Iraqi Kurdistan preparing for independence referendum


Published: 2017-09-11 12:30

Last Updated: 2017-09-11 13:13

President of Iraqi Kurdistan gives an interview with the BBC on the upcoming referendum. (Photo Credit: Rudaw)
President of Iraqi Kurdistan gives an interview with the BBC on the upcoming referendum. (Photo Credit: Rudaw)
Roya News Source

President of Iraqi Kurdistan Massoud Barzani signalled that the autonomous region is prepared to draw its own borders, if Baghdad refuses to allow a referendum for independence. 

Barzani indicated he wished to reach an agreement with the central government, should citizens of the region choose to secede. He has also warned that Kurds are prepared to fight any group attempting to change the reality in "Kirkuk" by force.

Prime Minister of Iraq Haide al-Abadi rejected the referendum, deeming it unconstitutional. 

Kurdish Peshmerga forces took control of the oil-rich city, which houses large Arab and Turkmen populations.  Peshmerga have also took control of other areas claimed by Baghdad while driving out Daesh.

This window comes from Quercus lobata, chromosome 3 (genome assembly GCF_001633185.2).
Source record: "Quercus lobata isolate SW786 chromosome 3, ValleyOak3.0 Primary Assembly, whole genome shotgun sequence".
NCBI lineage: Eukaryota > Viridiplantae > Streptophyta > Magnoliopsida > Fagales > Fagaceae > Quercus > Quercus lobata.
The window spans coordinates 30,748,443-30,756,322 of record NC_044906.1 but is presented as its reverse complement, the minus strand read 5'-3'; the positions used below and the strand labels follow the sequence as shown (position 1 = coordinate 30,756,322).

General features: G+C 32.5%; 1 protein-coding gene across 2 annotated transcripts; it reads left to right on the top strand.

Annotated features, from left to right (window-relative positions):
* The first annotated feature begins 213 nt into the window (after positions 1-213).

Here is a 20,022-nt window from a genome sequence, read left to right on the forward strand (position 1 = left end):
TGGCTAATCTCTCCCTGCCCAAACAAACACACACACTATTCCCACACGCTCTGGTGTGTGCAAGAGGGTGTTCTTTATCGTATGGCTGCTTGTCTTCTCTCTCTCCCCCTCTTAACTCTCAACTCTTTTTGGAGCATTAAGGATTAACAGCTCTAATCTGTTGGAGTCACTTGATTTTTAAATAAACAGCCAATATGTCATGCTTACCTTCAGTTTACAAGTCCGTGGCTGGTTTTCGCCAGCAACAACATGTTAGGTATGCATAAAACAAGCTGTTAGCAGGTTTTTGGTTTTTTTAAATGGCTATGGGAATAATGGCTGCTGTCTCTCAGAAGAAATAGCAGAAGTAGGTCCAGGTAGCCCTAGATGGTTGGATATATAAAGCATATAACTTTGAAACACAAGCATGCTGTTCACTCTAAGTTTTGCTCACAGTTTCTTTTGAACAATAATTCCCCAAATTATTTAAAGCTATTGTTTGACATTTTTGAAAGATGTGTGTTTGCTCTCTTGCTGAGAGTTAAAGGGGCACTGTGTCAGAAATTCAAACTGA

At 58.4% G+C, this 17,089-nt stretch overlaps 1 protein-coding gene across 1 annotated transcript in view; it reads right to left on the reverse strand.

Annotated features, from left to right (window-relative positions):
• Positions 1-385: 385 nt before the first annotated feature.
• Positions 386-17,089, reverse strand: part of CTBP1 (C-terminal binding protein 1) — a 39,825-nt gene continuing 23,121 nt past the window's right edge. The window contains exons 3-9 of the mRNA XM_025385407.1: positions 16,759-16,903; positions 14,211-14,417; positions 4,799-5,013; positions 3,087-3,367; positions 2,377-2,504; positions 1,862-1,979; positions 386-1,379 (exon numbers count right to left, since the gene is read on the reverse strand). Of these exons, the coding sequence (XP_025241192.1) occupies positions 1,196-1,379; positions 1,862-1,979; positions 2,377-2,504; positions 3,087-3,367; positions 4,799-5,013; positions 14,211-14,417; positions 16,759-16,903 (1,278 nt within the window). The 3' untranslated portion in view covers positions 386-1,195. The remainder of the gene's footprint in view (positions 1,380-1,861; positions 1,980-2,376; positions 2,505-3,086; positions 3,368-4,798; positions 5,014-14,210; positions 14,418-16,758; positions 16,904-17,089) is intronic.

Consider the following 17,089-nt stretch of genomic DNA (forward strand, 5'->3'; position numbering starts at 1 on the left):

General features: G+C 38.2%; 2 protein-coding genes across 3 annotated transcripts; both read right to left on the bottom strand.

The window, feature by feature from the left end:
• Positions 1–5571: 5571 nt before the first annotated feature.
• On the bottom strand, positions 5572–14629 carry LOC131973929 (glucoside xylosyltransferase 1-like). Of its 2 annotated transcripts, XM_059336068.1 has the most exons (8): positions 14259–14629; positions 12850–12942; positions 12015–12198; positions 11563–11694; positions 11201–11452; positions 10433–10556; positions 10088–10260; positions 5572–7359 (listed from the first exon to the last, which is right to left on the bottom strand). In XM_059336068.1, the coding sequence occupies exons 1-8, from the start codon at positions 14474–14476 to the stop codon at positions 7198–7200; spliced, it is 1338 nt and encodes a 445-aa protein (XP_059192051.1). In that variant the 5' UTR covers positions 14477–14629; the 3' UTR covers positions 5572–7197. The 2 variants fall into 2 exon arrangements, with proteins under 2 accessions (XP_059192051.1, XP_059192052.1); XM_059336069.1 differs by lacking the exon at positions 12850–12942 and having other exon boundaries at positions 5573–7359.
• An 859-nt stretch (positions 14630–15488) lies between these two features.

Kurds are one of the largest ethnic groups in the region, but have never been granted permanent statehood. In Iraq, they make up 15% to 20% of the population of 37 million, having faced repression under Saddam's government before acquiring de facto autonomy after the Gulf War in 1991.

Top Kurdish officials and party leaders in the Kurdistan Regional Government agreed to host a referendum three months ago on independence. 

Voting will take place on the 25th of September in the three provinces making up Iraqi Kurdistan: Dahuk, Irbil and Sulaimaniya, as well as areas outside of its administration including  Kirkuk, Makhmour, Khanaqin and Sinjar.

However, Kurdish officials stated that if the majority votes for independence, it will not trigger an automatic declaration of independence. They do however, beleive it will strengthen negotiation with the central government on independence. 

"This is the first step. This is the first time in history that people in Kurdistan will freely decide their future," Mr Barzani told the BBC.

"After that we will start talks with Baghdad, to reach an agreement over borders, water and oil," he added, before stating: "We will take these steps but if they don't accept, that will be another matter."

Barzani also rejects warnings from the United States and United Kingdom on the instability Kurdish independence will cause the region.